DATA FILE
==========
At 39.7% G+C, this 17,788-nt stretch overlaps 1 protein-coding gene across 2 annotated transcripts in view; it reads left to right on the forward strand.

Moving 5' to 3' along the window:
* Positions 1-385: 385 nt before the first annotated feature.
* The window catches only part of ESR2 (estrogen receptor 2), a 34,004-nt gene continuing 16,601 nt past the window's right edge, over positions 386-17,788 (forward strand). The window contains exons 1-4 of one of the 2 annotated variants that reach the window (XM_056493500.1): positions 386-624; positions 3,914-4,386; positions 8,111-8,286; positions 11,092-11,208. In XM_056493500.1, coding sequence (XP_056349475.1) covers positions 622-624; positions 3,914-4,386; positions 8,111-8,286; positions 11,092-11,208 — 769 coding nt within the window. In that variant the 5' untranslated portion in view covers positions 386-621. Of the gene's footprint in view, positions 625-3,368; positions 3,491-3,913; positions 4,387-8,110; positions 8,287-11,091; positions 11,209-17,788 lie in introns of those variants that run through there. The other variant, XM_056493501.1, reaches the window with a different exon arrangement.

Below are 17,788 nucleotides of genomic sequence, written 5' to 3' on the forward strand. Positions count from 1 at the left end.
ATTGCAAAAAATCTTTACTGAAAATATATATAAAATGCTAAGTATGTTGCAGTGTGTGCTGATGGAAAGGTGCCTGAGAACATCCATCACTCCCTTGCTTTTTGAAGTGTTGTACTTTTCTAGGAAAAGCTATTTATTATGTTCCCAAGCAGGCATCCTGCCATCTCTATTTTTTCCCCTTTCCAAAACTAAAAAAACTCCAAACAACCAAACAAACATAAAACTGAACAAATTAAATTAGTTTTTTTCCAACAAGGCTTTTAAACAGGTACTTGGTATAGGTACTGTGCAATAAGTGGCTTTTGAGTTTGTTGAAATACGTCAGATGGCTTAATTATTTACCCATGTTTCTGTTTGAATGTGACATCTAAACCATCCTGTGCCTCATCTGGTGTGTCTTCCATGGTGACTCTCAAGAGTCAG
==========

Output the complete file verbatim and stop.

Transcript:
At 39.7% G+C, this 17,788-nt stretch overlaps 1 protein-coding gene across 2 annotated transcripts in view; it reads left to right on the forward strand.

Moving 5' to 3' along the window:
* Positions 1-385: 385 nt before the first annotated feature.
* The window catches only part of ESR2 (estrogen receptor 2), a 34,004-nt gene continuing 16,601 nt past the window's right edge, over positions 386-17,788 (forward strand). The window contains exons 1-4 of one of the 2 annotated variants that reach the window (XM_056493500.1): positions 386-624; positions 3,914-4,386; positions 8,111-8,286; positions 11,092-11,208. In XM_056493500.1, coding sequence (XP_056349475.1) covers positions 622-624; positions 3,914-4,386; positions 8,111-8,286; positions 11,092-11,208 — 769 coding nt within the window. In that variant the 5' untranslated portion in view covers positions 386-621. Of the gene's footprint in view, positions 625-3,368; positions 3,491-3,913; positions 4,387-8,110; positions 8,287-11,091; positions 11,209-17,788 lie in introns of those variants that run through there. The other variant, XM_056493501.1, reaches the window with a different exon arrangement.

Below are 17,788 nucleotides of genomic sequence, written 5' to 3' on the forward strand. Positions count from 1 at the left end.
ATTGCAAAAAATCTTTACTGAAAATATATATAAAATGCTAAGTATGTTGCAGTGTGTGCTGATGGAAAGGTGCCTGAGAACATCCATCACTCCCTTGCTTTTTGAAGTGTTGTACTTTTCTAGGAAAAGCTATTTATTATGTTCCCAAGCAGGCATCCTGCCATCTCTATTTTTTCCCCTTTCCAAAACTAAAAAAACTCCAAACAACCAAACAAACATAAAACTGAACAAATTAAATTAGTTTTTTTCCAACAAGGCTTTTAAACAGGTACTTGGTATAGGTACTGTGCAATAAGTGGCTTTTGAGTTTGTTGAAATACGTCAGATGGCTTAATTATTTACCCATGTTTCTGTTTGAATGTGACATCTAAACCATCCTGTGCCTCATCTGGTGTGTCTTCCATGGTGACTCTCAAGAGTCAG